Revisiting 2020: Our 50 Most Popular Posts of the Year



Dear As It Ought To Be Readers,


Despite everything 2020 threw at us, AIOTB Magazine was fortunate to receive so many brilliant poems, essays, interviews, and book reviews from writers around the world. Below, I have assembled the 50 most popular posts of the year based on the amount of hits they received. I know that few people will look back at 2020 with fondness, but maybe reviewing these posts from the year is a reminder of the resilience people have to continue to create in a crisis, and to channel the anxiety of the world into writing that connects us.

AIOTB Magazine was perhaps the only constant I had in 2020 that began and ended the year exactly the same, and completely intact. I have all of you contributors and readers to thank for that. Thanks for keeping me sane and connected to a community of writers when I most needed stability, creativity, and human connection in my life.

I have no idea what 2021 will look like, but if you keep reading and supporting each other’s work, you’ll at least have three new pieces a week on AIOTB Magazine to count on.


-Chase Dimock
Managing Editor



Omobolanle Alashe:

Jason Baldinger:

Rusty Barnes:

Jean Biegun:

Victor Clevenger:

John Dorsey:

Ajah Henry Ekene:

Loisa Fenichell:

Jeff Hardin:

John Haugh:

Mike James:

Jennifer R. Lloyd:

John Macker:

Tessah Melamed:


Hilary Otto:

Dan Overgaard:

Rob Plath:

Daniel Romo:

Diana Rosen:

Damian Rucci:

Leslie M. Rupracht:

Anna Saunders:

Sheila Saunders:

Alan Semerdjian:

Delora Sales Simbajon:

Nathanael Stolte:

Timothy Tarkelly

William Taylor Jr.:

Bunkong Tuon:

Peggy Turnbull:

Brian Chander Wiora:




Chase Dimock:

Mike James:

Arthur Hoyle:




Chase Dimock:



Brian Connor:

Cody Sexton:



Micro Fiction

Meg Pokrass:

John Haugh: “Thanksgiving Hurt”



Thanksgiving Hurt  

Twelve of us stand, hands encircling 
your granite-topped kitchen island. 
Eleven offer prayers of Thanksgiving, 
while you weep. 

Medicine’s cornucopia failed you. 
Now it’s pain and acupuncture, brutal, 
additive opioids or brain stem injections. 

Later, I take our four sons of two families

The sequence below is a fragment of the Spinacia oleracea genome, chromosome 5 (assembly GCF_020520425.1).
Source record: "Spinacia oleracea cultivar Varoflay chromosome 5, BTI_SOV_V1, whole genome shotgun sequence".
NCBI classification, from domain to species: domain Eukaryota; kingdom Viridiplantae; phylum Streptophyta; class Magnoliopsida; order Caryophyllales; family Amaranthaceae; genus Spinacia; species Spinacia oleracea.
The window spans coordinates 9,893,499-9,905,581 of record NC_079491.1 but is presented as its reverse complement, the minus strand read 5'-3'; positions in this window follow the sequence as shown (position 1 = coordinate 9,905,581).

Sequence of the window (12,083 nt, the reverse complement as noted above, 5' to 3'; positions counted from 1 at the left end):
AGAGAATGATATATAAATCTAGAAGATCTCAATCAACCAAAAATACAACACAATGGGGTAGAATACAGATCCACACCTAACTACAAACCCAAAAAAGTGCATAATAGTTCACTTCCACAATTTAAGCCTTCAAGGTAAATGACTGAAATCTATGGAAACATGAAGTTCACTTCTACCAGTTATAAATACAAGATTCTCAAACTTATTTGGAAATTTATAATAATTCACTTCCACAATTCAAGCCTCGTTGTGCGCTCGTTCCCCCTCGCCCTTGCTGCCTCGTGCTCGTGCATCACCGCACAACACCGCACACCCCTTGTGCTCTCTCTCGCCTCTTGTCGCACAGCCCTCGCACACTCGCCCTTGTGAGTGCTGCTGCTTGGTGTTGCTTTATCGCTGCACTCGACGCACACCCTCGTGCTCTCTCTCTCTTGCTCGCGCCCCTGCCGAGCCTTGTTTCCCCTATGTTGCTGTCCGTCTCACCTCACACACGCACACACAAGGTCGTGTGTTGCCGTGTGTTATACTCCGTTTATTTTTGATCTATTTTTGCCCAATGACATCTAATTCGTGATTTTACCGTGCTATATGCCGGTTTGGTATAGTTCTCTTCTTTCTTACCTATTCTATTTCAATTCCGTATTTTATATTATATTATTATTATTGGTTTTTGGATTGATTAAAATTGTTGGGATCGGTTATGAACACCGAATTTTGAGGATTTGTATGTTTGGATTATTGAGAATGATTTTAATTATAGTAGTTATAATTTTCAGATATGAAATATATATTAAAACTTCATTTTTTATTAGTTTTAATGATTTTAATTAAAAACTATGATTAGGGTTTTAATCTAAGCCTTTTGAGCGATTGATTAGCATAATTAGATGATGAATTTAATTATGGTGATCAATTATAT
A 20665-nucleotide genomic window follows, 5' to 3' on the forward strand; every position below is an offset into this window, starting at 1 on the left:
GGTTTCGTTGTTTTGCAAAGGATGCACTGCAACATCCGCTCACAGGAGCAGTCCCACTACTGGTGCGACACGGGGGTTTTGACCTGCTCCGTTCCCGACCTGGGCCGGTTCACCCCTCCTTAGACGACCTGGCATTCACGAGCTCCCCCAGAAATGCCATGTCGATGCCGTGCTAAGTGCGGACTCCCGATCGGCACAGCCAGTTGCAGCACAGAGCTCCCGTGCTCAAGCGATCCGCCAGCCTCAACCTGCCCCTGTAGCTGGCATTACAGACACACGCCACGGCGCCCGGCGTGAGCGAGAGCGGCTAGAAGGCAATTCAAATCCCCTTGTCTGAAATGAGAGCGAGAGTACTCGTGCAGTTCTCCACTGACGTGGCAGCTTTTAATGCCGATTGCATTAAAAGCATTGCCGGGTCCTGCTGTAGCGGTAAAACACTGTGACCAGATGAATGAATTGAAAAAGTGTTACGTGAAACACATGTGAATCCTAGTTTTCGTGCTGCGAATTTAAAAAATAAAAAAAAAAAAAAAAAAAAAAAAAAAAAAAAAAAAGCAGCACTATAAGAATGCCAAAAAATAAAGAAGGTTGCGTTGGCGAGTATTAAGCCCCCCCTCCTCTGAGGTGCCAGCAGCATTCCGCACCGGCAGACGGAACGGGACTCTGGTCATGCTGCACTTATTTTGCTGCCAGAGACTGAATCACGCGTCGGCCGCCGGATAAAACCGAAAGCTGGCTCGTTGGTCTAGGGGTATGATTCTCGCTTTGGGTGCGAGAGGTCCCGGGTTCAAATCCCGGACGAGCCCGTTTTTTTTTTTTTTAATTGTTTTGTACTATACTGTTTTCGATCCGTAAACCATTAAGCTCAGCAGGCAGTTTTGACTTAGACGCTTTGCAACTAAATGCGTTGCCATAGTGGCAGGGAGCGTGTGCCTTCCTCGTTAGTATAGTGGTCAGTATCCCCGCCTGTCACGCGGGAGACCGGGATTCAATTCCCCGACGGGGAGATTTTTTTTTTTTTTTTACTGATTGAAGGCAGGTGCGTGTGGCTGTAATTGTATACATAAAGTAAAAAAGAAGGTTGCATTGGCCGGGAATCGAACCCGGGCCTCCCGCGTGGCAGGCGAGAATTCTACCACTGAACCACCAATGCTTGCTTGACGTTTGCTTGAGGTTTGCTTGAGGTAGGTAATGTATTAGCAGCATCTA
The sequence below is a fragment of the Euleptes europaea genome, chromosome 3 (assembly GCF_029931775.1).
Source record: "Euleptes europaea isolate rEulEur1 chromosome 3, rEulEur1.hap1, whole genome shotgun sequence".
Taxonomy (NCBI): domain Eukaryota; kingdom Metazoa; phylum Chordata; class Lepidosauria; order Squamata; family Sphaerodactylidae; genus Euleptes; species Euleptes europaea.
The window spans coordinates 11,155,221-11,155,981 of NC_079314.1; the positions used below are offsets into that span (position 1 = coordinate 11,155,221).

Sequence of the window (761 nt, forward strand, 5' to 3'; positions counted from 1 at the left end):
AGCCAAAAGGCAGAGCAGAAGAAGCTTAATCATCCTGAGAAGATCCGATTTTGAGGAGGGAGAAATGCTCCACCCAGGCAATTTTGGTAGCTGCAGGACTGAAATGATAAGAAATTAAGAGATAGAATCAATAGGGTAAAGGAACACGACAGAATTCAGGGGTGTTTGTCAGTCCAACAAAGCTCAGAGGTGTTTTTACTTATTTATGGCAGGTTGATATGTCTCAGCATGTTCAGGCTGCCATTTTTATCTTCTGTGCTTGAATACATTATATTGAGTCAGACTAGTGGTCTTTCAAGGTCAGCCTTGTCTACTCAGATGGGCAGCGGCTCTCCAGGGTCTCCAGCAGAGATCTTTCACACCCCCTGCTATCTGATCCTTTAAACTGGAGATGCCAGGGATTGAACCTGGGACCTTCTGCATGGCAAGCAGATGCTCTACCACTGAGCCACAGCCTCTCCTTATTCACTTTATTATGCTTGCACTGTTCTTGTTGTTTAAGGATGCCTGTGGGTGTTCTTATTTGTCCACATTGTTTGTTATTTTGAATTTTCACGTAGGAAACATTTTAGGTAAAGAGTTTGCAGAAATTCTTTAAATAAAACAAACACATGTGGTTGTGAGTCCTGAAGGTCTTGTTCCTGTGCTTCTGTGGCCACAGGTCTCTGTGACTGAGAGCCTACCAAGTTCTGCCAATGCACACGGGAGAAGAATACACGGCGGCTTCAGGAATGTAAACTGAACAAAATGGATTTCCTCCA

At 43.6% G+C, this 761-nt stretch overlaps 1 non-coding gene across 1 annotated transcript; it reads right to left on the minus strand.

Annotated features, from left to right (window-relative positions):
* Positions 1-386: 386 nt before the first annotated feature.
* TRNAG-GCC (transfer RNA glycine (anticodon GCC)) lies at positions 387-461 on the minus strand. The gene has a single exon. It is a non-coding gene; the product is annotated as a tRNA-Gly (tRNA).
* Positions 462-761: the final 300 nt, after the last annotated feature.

romping through leaves from winter-bare oaks, 
to build driftwood forts by the Flatrock River. 
I can’t remember, in our decades as siblings, 
any prior moment when you openly wept. 

Our four boys imagine riverside wars, 
negotiate play-battle near a small pool 
of Rosyface Shiner minnows, 
separate from the Flatrock’s main body. 
You’re thinning toward gaunt, and tried 
to warn me by phone about your crying, 
but I had no concept. 

The Flatrock chuckles, November empty. 
Minnows flash over rotting leaves in just 
one pool, cut from Mother River by a fallen 
chestnut tree. Now, I admire courage, 
with an Irish respect for all things addictive, 
but please mind the cost of pain. 

One hard freeze or hungry bird 
could kill all those lovely minnows. 
Perhaps we could dig 
a channel from pool to river. 

I check my watch and shout, 
our boys settle final treaties. 
We can wish minnows 
had the life they deserve, 
but it is time to go.



About the Author: John Haugh lives in Greensboro, NC where he works in finance and is trying to assemble his first chapbook, Repurpose Those Ghosts.  Recent other publishing credits include poems appearing in Main Street Rag, Kackalack, the Roanoke Review, Peregrine, North Carolina Literary Review, and The Tipton Poetry Review.  Mr. Haugh was a finalist for the Applewhite poetry award recently, was a NCAA national champion in fencing years ago, and spent untold hours browsing Oxford Books in Atlanta and Powell’s City of Books in Oregon when young.


Image Credit: “Wagon hit with fallen tree” (1922) The Library of Congress